Accomplishing Household Projects with Dementia: Stay Involved
Put a paintbrush in the hand of one with dementia and what do you get?
My husband found out this weekend while we worked at our cottage in Northern Neck, Virginia. Before I go on, I need to give you a little background.
My husband and I bought a cottage in a waterfront community about three years ago so that we could be close to three of my brothers. Our cottage was built out of cinderblock in the 1950’s. It’s small with two bedrooms and one bath. We enjoy going there for “mini vacations” throughout most of the year. When I go by myself, I spend lots of time fishing or going out to dinner or church with my brothers. I’m not there enough to keep up a flower garden…though I try. My husband plans to retire in the next four years, and we are considering tearing down this little cottage and replacing it with a prefab home. With that in mind, we are trying not to put much more money in this cottage. Therefore, changing this room into a sunroom had to be cost efficient. We left up the paneling and painted over it. Have you ever painted over paneling? It is NOT a pleasant experience!
Now we are back to what it’s like to put a paintbrush into the hand of one with dementia… The room was empty of everything but a ladder and a table to hold the paint. I chose to get up on the ladder to paint the upper perimeter of the room…before long, I guess I tired of that, or something else caught my eye, and I sat on the floor working on the floor trim…and I guess I tired of that and I started painting just the stripes in the paneling (which had to be painted one at a time with a brush in order to get the paint into the crevices). And then, I noticed I had stopped in the middle of a wall of upper trim, so back up on the ladder I went. Before long, I decided to let the dog outside and get a drink…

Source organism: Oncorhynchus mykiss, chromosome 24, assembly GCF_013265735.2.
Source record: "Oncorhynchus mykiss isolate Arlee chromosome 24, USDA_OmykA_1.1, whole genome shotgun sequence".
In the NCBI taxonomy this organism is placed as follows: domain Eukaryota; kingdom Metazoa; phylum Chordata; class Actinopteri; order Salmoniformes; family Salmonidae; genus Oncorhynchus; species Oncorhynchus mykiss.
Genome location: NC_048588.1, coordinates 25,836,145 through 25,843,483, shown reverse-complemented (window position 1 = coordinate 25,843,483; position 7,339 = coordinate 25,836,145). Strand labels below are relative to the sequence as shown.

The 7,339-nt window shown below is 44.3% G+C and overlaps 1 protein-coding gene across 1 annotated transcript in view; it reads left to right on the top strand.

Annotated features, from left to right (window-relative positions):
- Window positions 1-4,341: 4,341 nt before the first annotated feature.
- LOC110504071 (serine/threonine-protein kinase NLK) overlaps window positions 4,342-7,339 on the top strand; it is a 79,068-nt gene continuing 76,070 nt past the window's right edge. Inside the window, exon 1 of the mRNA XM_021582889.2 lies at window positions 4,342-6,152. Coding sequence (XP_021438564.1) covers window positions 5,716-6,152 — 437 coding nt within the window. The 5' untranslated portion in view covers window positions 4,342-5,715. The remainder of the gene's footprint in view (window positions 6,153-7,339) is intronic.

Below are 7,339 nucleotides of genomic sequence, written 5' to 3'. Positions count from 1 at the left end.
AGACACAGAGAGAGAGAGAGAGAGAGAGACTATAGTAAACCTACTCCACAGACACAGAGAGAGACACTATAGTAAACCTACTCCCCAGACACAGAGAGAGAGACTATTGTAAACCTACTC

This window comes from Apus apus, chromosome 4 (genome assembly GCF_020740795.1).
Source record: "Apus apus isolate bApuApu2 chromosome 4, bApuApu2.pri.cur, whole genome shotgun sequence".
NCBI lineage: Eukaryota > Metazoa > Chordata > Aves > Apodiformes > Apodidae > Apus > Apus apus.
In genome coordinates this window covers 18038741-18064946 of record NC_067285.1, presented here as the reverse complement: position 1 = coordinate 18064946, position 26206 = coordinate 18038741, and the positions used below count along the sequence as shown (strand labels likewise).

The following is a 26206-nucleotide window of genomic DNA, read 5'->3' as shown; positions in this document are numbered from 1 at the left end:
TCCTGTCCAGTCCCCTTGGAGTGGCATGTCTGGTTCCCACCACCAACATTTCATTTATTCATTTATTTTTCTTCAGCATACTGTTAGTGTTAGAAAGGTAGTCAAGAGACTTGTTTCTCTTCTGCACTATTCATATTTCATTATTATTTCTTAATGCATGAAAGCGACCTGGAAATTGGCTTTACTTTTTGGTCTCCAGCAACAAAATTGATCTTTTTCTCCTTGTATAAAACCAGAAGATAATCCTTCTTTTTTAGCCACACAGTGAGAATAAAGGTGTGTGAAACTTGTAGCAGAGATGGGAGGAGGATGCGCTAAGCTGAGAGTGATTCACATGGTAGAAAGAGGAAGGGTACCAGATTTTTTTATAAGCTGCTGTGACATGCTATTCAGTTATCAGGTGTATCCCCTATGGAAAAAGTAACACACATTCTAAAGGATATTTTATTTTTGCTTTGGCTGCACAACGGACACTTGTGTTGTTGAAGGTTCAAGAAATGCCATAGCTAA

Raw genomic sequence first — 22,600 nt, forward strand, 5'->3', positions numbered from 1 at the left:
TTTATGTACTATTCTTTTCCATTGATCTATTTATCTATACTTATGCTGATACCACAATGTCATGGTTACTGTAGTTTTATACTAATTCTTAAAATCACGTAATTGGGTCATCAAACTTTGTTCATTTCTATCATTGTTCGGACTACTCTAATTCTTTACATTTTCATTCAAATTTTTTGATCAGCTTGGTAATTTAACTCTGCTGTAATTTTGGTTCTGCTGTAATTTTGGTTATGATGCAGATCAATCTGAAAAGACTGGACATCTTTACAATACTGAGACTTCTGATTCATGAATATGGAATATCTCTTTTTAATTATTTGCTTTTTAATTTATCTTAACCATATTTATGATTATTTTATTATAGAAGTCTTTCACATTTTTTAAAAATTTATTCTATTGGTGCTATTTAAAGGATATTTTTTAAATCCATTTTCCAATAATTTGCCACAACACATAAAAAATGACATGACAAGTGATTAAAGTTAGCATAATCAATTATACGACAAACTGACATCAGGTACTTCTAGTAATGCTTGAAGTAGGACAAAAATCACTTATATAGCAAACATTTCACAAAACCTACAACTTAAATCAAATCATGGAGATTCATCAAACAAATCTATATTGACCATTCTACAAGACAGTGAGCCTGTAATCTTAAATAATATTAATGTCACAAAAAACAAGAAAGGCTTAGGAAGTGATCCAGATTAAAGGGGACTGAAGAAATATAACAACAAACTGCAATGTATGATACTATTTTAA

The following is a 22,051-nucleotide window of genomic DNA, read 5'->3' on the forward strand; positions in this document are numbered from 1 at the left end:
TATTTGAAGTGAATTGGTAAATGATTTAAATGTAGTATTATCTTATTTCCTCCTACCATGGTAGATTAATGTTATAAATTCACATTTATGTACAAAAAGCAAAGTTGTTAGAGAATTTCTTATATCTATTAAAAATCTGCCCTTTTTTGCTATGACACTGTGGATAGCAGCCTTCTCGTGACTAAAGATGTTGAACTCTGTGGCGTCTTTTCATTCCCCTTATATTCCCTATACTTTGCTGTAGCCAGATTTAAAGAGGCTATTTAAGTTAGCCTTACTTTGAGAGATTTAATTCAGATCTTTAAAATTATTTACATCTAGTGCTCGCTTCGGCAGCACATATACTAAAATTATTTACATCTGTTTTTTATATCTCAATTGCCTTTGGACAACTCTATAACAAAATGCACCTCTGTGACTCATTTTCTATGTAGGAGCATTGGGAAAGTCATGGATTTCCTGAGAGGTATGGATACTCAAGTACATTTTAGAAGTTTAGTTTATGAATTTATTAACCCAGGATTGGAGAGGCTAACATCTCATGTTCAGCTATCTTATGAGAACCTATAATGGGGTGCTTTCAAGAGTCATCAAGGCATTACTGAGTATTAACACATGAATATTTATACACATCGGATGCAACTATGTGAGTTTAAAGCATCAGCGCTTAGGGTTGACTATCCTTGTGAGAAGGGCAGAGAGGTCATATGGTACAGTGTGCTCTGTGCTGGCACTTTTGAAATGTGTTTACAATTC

“You missed a spot,” my husband said, with roller in hand. “There, on the bottom. And there’s still some areas around the top…and what about these stripes?”
I suppose I probably looked like a ping pong ball bouncing from ladder to floor to wall to floor to ceiling to wall...You get the picture. I realize now that I need to do painting like everything else—in small increments. Soooo, next week when I go back to put on the final color coat, I suppose it will take me DAYS to paint this small 8x10 room. I’ll need to do the ceiling one day, the walls another day and the trim another day still…
I’ve come to accept the fact that living with vascular dementia makes life different for me—and that’s okay! Thankfully, my husband is very understanding and guides me gently back to whatever I need to focus on. He laughingly says I make life interesting for him as he never knows what I’ll do next!
Can I tell you one more thing we did this weekend? Except for church, we never left the cottage for three days until the last night when we decided to clean up and go out to eat---truth be known, the kitchen was just too jumbled with stuff to cook. On the way back from dinner, we passed many fields where crops of corn, wheat, etc. have been cut and taken away, leaving behind lots of good eats for deer, etc. This particular night, I put down my window and began looking for deer in the dark fields. My husband, being the good sport he is, slowed the car and handed me a flashlight. Shining the light out the windows at the fields, I was able to see the eery glow of eyes staring at me from the dark. You can’t imagine how excited I got as I saw each deer’s eyes! It was like looking into the glowing soul of the animal. And I felt like I had won a prize each time my light located a deer. Combined with the cool night air, the exhilarating hunt for animals in the night, and my love giving me this experience, I felt like I was in Heaven!
Vascular dementia has softened me and allowed me to experience life as I never would in the past. This dementia enables me to touch that inner child and take in everyday with the vigor of an adventurous child.
Hmmm…This dementia is NOT so bad after all!